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ARLINGTON, Va. - The Department of the Navy’s (DoN) Naval STEM (science, technology, engineering, mathematics) program has gone live with the newest iteration of its Naval Horizons student essay contest for high school and college students.
Naval Horizons is a STEM educational video series from the DoN’s Naval STEM Coordination Office, located at the Office of Naval Research (ONR). It is a collection of more than 45 videos highlighting scientists and engineers, including active-duty military personnel, working within the DoN. It aims to broaden the awareness of real-world science and technology challenges facing the Navy and Marine Corps today and help illuminate the many pathways to STEM careers.
“Naval Horizons is encouraging students to picture themselves in STEM careers where they are able to contribute to cutting-edge science and technology that solves tough problems,” said Chief of Naval Research Rear Adm. Lorin Selby. “We are seeking individuals interested in STEM careers, who may or may not have been exposed to the wide variety of civilian and military professional opportunities in naval science and technology.
“This year’s Naval Horizons includes a video of three NASA astronauts at the International Space Station, who are all graduates from the Naval Test Pilot School,” Selby continued, “highlighting the diverse career paths of military professionals.”
The DoN’s Naval STEM Coordination Office oversees investments in education, outreach and workforce initiatives. This enables the U.S. to cultivate the technical workforce needed to keep the Navy and Marine Corps on the leading edge of scientific and technological innovation.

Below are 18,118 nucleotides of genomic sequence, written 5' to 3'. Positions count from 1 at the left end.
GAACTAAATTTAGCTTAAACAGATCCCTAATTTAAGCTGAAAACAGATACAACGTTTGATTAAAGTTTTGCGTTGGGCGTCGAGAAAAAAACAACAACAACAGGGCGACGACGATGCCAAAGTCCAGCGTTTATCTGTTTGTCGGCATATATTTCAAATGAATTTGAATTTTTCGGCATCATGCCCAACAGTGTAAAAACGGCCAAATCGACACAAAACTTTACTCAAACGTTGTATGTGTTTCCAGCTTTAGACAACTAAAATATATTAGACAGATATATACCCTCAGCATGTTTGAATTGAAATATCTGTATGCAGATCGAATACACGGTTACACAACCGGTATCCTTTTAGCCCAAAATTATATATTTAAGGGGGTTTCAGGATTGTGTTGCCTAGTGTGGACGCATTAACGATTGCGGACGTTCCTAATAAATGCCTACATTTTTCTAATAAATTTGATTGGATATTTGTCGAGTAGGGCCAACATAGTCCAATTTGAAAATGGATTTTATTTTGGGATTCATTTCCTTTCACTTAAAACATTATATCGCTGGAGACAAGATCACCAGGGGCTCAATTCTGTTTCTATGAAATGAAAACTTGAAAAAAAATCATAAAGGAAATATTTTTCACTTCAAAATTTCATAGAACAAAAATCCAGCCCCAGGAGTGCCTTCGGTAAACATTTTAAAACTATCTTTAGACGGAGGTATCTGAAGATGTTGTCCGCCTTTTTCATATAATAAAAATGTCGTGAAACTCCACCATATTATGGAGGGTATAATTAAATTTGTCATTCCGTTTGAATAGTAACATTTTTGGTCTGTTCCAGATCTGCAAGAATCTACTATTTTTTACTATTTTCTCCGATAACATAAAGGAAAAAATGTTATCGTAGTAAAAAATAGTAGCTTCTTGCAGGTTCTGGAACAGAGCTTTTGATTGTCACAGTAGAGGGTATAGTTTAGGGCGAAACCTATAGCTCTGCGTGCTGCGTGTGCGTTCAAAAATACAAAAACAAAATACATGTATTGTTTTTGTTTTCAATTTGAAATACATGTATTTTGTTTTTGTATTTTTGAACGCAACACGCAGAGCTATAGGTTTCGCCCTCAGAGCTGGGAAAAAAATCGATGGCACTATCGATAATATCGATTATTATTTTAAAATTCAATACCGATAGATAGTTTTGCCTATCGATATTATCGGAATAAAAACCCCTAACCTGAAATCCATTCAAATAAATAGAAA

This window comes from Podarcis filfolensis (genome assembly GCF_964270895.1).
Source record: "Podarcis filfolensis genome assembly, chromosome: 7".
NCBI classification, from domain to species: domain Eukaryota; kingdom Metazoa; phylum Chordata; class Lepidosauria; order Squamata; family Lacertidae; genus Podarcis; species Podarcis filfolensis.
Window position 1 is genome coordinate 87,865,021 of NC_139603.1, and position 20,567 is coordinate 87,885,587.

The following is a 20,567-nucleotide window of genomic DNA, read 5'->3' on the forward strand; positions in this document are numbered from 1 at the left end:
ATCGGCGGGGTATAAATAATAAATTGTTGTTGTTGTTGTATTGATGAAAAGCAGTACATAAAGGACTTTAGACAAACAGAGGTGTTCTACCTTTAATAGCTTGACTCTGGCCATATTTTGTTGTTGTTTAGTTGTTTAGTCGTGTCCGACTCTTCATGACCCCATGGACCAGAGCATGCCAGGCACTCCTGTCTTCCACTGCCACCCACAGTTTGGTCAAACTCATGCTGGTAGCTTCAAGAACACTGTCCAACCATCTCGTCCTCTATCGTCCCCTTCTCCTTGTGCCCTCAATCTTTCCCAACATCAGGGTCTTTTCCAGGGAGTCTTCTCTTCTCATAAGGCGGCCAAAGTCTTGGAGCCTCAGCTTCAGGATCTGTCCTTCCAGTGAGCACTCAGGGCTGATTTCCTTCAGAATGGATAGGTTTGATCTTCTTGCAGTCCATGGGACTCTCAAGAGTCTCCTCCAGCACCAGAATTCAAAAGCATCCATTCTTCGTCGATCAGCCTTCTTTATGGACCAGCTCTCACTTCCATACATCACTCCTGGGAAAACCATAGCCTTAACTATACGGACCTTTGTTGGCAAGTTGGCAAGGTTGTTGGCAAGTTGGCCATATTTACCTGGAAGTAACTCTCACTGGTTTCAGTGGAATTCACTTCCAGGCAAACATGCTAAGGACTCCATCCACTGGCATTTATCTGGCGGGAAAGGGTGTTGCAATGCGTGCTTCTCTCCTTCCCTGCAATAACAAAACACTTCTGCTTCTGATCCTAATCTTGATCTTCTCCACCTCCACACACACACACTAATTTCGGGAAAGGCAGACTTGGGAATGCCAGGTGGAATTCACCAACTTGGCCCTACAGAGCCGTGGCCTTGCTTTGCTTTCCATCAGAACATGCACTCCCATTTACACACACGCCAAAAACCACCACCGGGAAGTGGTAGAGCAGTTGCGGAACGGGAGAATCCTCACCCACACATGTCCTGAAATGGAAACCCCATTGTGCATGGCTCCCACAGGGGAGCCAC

Each Naval Horizons contest adds new online videos to the existing set. Students may choose to learn about any topic in the complete video collection, which covers a variety of research areas — including autonomy, data science, cybersecurity, environmental science, naval architecture, nuclear engineering, oceanography, undersea medicine and more. In each video, naval scientists and engineers discuss the applicability of their work.
For the essay contest, high school and college students are invited to learn about naval research topics by watching the videos. They then are encouraged to submit an essay that explains how they’re inspired by naval research and the naval workforce — and provide a futurist vision of the Navy and Marine Corps.
The essay contest will close Monday, May 29 at 11:59 PM ET. Judges will select up to 5,000 winners, all of whom will be eligible to receive a $200 cash prize. Exceptional essays will be designated Naval Horizons Highest Honors and highlighted on the website at https://navalhorizons.us.
“This is a valuable opportunity for high school and college students to learn about diverse science and technology areas across the Department of the Navy,” said Sandy Landsberg, who is both the Naval STEM Coordination Office executive and a division director in ONR’s Command, Control, Computing, Communications, Cyber, Intelligence, Surveillance, Reconnaissance and Targeting (C5ISRT) Department.
“Naval Horizons showcases leading experts and their interesting educational and career paths that led them to working on challenging science and technology efforts supporting the Department of the Navy,” she continued.
Those interested in learning about the Naval Horizons essay contest should visit https://navalhorizons.us. While this contest is designed specifically for high school and college students, everyone is invited to watch the videos related to Naval STEM.
Warren Duffie Jr. is a contractor for ONR Corporate Strategic Communications.